Carrefour SA's shares tumbled Aug. 31, a day after the retail giant reported disappointing results for the first half of 2017 and reigned in its guidance for the year.
In Paris trading, Carrefour's stock closed down 13.1%, or €2.56, at €16.94, after the retailer shone a spotlight on the competitive landscape in the French retail market that dented its financial performance. The shares of rival Casino Guichard-Perrachon SA fell 2.8%, or €1.40, to €47.76.
The magnitude of the challenge facing Chairman and CEO Alexandre Bompard, who succeeded Georges Plassat in July, was not lost on analysts. "The new management team must decide where they want Carrefour to be long term and figure out the route there," analysts at HSBC said in a research note.
Bompard, who was recruited from French retailer Groupe Fnac SA, faces many of the same problems as his predecessor — namely intense competition, structural issues and lack of momentum.
He also has a more difficult starting point: In its results statement released after the stock market closed Aug. 30, the Paris-based retailer reported its operating margin in the first half slipped to 1.6% year over year from 1.9%. In France, Carrefour's largest market by revenue, the picture was much gloomier as operating margin slumped 70 basis points, or 0.7 percentage point, year over year to 1.1%.
The company blamed a strongly competitive and promotional market in France, where Carrefour competes with rival hypermarket and supermarket operator E. Leclerc SA, a cooperative whose lower-price offerings have resonated with shoppers. It also cited increased losses at its ex-DIA stores.
Carrefour faces challenges in its international markets, too. In Argentina, Carrefour highlighted a difficult consumption environment marked by pressure on volumes and high inflation. Like-for-like sales in China fell 6.6% year over year in the first half. "Clearly all strategic options for the Chinese business are on the table," noted analysts at AllianceBernstein.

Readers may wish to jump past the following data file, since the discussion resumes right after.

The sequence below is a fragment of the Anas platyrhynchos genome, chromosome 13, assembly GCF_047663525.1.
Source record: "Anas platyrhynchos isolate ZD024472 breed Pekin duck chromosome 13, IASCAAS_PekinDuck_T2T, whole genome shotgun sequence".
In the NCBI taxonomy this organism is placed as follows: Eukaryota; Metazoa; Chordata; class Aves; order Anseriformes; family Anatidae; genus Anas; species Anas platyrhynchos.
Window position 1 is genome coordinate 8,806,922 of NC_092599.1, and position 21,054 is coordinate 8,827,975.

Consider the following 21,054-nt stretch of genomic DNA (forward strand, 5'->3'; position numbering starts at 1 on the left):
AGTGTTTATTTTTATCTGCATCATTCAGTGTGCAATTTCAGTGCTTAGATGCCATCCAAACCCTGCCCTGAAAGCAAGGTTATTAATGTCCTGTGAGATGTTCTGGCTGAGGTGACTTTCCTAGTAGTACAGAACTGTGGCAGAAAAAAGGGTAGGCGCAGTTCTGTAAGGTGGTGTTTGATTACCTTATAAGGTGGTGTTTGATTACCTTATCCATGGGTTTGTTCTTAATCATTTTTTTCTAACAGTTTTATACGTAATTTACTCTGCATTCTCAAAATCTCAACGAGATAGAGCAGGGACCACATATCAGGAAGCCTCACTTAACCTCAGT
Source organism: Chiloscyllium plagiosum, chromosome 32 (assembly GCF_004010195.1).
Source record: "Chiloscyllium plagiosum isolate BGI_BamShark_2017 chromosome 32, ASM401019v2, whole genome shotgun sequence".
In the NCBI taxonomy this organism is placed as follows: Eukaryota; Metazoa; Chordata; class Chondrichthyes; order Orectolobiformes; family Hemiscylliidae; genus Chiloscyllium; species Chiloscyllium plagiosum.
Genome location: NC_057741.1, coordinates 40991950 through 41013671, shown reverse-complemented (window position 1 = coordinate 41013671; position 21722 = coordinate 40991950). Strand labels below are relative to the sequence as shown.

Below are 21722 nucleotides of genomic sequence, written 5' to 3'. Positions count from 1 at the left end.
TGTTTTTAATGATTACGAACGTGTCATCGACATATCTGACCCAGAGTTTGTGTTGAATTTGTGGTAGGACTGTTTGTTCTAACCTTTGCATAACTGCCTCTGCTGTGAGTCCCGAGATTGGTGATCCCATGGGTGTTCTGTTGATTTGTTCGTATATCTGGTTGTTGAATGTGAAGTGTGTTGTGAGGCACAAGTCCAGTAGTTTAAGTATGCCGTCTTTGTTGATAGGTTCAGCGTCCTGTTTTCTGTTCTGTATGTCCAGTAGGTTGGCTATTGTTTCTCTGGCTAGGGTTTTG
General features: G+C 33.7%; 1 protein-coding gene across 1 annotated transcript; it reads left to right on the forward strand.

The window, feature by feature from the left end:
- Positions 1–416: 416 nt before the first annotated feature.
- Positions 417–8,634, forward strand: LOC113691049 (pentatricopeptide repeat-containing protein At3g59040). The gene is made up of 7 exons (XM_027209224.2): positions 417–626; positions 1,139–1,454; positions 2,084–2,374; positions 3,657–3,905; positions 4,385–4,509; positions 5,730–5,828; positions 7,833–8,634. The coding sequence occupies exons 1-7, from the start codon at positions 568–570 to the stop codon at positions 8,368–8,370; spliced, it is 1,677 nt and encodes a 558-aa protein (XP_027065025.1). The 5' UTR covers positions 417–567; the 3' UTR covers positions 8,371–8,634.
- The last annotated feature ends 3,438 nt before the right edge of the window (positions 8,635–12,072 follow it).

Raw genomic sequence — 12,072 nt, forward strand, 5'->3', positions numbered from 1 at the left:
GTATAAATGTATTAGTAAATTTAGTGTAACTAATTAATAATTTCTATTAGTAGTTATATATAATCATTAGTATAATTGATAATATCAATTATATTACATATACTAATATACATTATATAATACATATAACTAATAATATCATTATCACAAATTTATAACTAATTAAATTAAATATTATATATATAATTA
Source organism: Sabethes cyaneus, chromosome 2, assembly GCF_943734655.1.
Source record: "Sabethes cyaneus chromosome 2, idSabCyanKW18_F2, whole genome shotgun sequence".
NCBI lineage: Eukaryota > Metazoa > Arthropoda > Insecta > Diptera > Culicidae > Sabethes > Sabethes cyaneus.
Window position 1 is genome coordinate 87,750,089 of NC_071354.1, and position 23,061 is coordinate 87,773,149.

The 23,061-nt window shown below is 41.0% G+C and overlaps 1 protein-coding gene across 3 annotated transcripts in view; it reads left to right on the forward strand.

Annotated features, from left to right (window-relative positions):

Tesco Plc's turnaround could offer a blueprint for Carrefour, according to analysts at HSBC. The U.K.'s leading supermarket operator has prioritized sales while cutting costs, helping the company return to a normalized margin of about 4% while still investing in its offering.
"We believe Carrefour eventually needs to outline something similar," the HSBC analysts noted. "But Carrefour faces a much more difficult task. Scale is critical in food retail and while Tesco was in poor health when the current management team inherited it, the existence of a significant scale advantage enabled them to build a successful turnaround strategy and recover. Carrefour no longer enjoys such an advantage."
Bompard told analysts that Carrefour needed to accelerate its push into digital and breathe new life into its hypermarkets. He also suggested a need to simplify the business. Bompard is expected to deliver a strategy update before the end of 2017.
His most demanding challenge could be raising profitability and improving cash flow.
Carrefour on Aug. 30 reported that recurring operating income in the six-month period ended June 30 declined 12.1% to €621 million from €706 million in the same period a year earlier. Net sales increased 6.2% year over year to €38.53 billion from €36.29 billion.
The retailer reduced its estimate for sales growth in 2017 to a range of 2% to 4% at constant exchange rates from its previous forecast of 3% to 5% growth in sales.
"Patience may be required," noted the analysts at HSBC.